President Donald Trump is not planning to cut Social Security or Medicare benefits for Americans by any means, according to a White House official.
The official said the president will sign an executive order on Monday, but will not take any action on entitlement programs for low-income Americans, including Social Security.
The administration’s decision to make no cuts to these programs comes in response to criticism from some Republican lawmakers who argue that cuts are necessary to help pay for the $16 trillion debt ceiling increase that is being negotiated by Congress.
“There is no question that there are cuts that we can make to Social, Medicare and Medicaid,” White House press secretary Sarah Huckabee Sanders said Monday.
“The president believes that these programs have proven to be essential in helping Americans meet their obligations.
So there is no plan to reduce these programs.”
However, the official said that the president is “open to the idea” of cuts to Medicare and Social Security to help fund his $16.1 trillion deficit reduction plan.
“He has asked the Administration to work with Congress to reach a long-term agreement that balances the budget and keeps our promise to end entitlement programs that are unsustainable and unaffordable,” the official continued.
“While the president recognizes the importance of these programs, he is committed to addressing them with appropriate bipartisan funding and the appropriate tools to address their shortfalls.”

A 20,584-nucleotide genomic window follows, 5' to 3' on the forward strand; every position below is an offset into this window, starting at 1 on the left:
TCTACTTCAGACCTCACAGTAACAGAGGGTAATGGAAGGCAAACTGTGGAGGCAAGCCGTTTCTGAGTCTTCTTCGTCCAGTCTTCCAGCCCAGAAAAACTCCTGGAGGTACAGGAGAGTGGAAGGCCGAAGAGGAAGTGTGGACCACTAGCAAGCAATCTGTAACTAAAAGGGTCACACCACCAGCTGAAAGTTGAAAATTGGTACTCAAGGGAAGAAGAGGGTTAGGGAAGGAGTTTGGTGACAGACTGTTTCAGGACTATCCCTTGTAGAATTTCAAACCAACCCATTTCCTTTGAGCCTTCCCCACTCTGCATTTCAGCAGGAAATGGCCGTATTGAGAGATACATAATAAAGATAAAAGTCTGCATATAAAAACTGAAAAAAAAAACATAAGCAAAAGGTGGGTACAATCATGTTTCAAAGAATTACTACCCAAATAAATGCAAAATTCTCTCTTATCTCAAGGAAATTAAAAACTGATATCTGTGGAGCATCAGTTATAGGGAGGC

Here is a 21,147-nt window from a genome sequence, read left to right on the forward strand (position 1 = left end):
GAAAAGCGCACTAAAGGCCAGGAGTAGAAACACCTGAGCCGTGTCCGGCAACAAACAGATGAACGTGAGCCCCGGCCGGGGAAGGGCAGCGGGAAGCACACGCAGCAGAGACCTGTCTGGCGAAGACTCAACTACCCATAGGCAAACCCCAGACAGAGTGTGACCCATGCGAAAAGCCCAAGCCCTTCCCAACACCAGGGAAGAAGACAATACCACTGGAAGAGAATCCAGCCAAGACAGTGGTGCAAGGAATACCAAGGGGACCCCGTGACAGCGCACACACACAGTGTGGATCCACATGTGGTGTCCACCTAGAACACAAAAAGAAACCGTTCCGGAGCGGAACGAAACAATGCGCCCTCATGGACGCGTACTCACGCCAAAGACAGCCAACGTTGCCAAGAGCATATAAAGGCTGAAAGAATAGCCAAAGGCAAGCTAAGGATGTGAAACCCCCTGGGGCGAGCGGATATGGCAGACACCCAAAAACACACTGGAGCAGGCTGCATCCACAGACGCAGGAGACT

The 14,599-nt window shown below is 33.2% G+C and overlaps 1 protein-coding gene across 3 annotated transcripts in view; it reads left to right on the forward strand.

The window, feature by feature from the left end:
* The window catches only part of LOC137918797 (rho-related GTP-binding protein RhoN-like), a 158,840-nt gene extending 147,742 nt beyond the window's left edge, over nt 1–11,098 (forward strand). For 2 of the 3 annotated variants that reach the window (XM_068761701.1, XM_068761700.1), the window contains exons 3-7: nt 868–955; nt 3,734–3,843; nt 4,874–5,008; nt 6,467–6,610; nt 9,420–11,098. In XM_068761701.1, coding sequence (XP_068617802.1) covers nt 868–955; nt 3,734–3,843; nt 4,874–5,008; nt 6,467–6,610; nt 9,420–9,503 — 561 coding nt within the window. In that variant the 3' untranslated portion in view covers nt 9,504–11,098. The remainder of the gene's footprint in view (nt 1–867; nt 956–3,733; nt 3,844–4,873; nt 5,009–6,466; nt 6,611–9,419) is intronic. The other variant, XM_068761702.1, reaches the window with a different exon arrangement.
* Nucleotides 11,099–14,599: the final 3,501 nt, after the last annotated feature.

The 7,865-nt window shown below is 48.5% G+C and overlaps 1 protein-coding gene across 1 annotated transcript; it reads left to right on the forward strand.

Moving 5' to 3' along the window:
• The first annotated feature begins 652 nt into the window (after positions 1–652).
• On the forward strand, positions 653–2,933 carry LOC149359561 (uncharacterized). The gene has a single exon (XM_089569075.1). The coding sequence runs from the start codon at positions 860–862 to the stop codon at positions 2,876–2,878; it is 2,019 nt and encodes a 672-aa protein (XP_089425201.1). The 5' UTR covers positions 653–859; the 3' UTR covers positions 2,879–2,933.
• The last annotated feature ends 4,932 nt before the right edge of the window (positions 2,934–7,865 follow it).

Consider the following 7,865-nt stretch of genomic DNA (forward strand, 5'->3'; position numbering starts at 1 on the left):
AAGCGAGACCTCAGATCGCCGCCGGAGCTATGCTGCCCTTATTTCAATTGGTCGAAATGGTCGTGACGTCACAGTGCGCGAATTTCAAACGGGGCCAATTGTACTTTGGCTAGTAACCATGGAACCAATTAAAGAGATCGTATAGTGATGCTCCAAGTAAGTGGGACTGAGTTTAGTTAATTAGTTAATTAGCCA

The official also said that Trump is “very optimistic” that Congress will come to an agreement on the debt ceiling and that he has met with members of both parties, including Senators John McCain (R-AZ) and Lindsey Graham (R, SC).
The White House has said that it would not consider reducing the retirement age for Americans to 66, which is currently set to be 75, or cutting Medicaid benefits to seniors.
The budget office estimated that the cuts to entitlements could save the federal government $500 billion over the next decade.
The White Star Line’s President, Bob Dole, said in a statement Monday that he will sign the order Monday morning.
“We are pleased that President Trump is listening to our concerns, and we believe we have the ability to find bipartisan solutions to address these important problems,” Dole said.
“Our members are working to make sure that we will achieve these goals by making investments in infrastructure and jobs and reforming our tax code to make our economy more competitive.”
Trump’s budget director, Mick Mulvaney, said the administration is also working on “a new round of infrastructure funding.”
The White Congress will be in session for the second day in a row this week, with Trump set to hold a joint press conference with House Speaker Paul Ryan and Senate Majority Leader Mitch McConnell.